Passing the Torch of Leadership

 This resource gives some tips and things to think about to help keep your GSA going year after year

It’s a lot of work to get a GSA started and keep it running through the school year.  And once a GSA is going, it’s easier to keep it going than it is to start all over from scratch.  This resource gives some tips and things to think about to help keep your GSA going year after year.  Download this resource here.

We’ve seen it happen many times: A group of passionate 12th graders work to start a GSA at the beginning of their senior year, hold a year’s worth of meetings, and then they graduate. The following fall, the GSA struggles to get going and membership is lacking. What went wrong?

Since most high school students are only around for four years, that means the leadership and makeup of a GSA is constantly changing. If you don’t intentionally create plans to transition the leadership of a club from year to year, there is a good chance the GSA will fall into inactivity. Here are some ideas on how to pass the torch of leadership from year to year:

  • If your GSA has an official leadership team (which is a good idea), consider having a representative from each grade on that team.
  • Give younger members of the GSA a chance to facilitate Create a mentorship program by pairing older students with younger students and have them co-­facilitate a discussion or activity together so younger students gain experience leading.
  • Begin talking in the spring about who will be leading the club the following year. Don’t wait until the end of the school year.
  • Make sure that all members of the club are involved in the decision-­making If it’s only the older students who create the agendas and plan events, younger students may not feel as much ownership over the club.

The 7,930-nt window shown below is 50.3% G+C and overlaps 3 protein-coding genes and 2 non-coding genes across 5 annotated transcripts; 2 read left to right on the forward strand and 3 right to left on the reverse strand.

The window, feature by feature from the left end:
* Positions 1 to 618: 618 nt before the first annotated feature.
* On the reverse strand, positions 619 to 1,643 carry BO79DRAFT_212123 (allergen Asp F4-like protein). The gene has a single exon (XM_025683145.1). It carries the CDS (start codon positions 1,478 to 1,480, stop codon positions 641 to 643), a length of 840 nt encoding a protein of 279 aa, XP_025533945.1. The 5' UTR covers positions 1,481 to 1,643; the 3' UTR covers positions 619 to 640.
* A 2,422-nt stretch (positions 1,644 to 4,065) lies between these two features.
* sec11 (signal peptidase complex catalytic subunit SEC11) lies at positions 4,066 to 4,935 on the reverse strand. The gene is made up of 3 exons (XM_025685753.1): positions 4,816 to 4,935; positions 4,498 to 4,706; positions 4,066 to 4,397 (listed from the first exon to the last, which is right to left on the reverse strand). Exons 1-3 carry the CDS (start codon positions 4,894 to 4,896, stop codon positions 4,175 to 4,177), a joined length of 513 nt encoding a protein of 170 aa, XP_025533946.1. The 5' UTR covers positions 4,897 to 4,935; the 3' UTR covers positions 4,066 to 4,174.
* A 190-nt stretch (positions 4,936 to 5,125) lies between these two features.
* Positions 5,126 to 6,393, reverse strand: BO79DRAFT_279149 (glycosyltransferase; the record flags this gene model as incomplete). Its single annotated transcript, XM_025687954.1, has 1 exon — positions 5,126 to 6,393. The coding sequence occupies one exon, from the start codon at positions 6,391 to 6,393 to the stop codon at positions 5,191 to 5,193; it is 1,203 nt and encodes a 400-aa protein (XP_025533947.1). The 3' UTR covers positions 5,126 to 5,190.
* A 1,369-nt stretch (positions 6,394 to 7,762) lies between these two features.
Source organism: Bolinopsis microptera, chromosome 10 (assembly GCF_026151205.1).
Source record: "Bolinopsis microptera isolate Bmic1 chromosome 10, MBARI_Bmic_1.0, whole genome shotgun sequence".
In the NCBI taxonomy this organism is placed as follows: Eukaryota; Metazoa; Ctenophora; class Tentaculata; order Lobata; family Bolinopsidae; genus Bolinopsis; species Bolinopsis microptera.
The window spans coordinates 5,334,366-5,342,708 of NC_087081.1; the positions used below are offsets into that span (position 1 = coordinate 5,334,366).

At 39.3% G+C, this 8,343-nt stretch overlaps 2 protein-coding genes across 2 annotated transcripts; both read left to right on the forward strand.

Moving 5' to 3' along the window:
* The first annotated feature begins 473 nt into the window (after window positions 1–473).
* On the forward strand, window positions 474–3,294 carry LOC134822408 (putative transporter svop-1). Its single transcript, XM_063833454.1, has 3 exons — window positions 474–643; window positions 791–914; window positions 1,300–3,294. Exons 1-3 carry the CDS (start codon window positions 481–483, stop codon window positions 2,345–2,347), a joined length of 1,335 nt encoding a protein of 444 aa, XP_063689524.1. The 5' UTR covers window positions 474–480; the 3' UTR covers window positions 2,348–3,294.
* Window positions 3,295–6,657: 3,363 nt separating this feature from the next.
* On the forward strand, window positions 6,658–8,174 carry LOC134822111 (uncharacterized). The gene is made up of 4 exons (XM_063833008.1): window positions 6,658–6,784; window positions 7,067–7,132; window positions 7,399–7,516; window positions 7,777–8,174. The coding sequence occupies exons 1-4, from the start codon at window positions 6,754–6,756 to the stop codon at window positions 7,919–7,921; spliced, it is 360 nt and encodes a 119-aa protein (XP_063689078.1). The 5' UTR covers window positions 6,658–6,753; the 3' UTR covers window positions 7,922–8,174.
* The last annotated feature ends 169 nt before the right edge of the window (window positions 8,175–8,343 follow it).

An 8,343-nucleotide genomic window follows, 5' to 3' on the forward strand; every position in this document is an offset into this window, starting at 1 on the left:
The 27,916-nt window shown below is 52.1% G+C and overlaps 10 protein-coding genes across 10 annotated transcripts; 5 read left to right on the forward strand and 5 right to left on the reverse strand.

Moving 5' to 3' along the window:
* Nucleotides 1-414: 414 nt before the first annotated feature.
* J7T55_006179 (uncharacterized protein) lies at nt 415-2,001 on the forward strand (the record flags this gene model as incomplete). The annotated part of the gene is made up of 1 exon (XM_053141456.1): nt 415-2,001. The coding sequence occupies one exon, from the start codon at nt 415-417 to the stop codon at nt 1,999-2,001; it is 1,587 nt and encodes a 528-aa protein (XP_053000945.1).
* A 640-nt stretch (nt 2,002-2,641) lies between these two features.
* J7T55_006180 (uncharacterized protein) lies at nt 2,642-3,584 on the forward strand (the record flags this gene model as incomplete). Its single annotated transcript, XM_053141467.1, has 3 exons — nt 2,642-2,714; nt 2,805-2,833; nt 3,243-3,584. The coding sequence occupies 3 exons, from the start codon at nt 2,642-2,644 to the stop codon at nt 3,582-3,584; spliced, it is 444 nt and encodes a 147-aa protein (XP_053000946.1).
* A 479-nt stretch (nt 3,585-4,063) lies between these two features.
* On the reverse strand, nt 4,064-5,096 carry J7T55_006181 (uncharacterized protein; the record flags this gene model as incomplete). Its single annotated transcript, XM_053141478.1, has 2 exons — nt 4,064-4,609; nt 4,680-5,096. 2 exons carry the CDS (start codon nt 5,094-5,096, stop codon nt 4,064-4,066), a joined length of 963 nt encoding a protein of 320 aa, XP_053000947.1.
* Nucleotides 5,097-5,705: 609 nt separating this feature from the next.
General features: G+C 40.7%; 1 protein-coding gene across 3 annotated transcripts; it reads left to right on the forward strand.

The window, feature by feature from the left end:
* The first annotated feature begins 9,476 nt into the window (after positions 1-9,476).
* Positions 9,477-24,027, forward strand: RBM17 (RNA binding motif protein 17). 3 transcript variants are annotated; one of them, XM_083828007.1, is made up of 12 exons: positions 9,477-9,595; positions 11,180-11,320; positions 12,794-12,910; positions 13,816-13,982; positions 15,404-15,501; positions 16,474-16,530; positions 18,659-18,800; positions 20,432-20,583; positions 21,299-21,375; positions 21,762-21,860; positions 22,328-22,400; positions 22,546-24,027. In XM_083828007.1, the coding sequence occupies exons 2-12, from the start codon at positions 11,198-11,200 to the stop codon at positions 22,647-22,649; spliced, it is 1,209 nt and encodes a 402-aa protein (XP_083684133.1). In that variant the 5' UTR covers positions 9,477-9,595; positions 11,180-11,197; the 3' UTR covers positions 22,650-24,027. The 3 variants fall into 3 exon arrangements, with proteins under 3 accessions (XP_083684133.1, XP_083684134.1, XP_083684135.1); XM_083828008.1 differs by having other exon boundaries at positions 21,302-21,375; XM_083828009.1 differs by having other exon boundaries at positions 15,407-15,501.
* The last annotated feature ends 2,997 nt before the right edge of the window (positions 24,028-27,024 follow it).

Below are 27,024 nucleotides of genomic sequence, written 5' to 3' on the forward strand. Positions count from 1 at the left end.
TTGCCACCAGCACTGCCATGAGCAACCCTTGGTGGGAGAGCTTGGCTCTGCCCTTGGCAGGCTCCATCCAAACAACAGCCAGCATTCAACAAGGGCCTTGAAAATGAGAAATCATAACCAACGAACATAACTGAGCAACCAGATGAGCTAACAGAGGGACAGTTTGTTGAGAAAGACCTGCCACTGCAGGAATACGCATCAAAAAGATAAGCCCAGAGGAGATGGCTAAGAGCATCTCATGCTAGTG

• Does your GSA have conversations about goals? Create a list of short-­term and long-­term goals for the GSA at your If you don’t have clear plans for who will continue GSA over the years, it’s hard to reach your long-­term goals.
  • Does your GSA record minutes or document your meetings and activities? Keeping some kind of record of club activities can be really helpful for future leaders to review and see the progress that has been made over the years.
  • Network with other clubs at your school to increase and diversify GSA membership. Remember that there is strength in diversity, and be intentional about building up students of color, students with disabilities, and gender diverse students as GSA leaders.
  • Consider holding an end-­of year ceremony at which graduating seniors symbolically pass the torch on to younger Make a torch, baton, or scepter out of papier-­mâché. Get creative!
  • Get a commitment from your GSA advisor for the following year, Consider having co-­advisors for your club to create more consistency from staff leadership.

Finally, encourage a student or two from your GSA to apply for GSAFE’s Leadership Training Institute! We created LTI to help GSAs transition leadership from one year to another.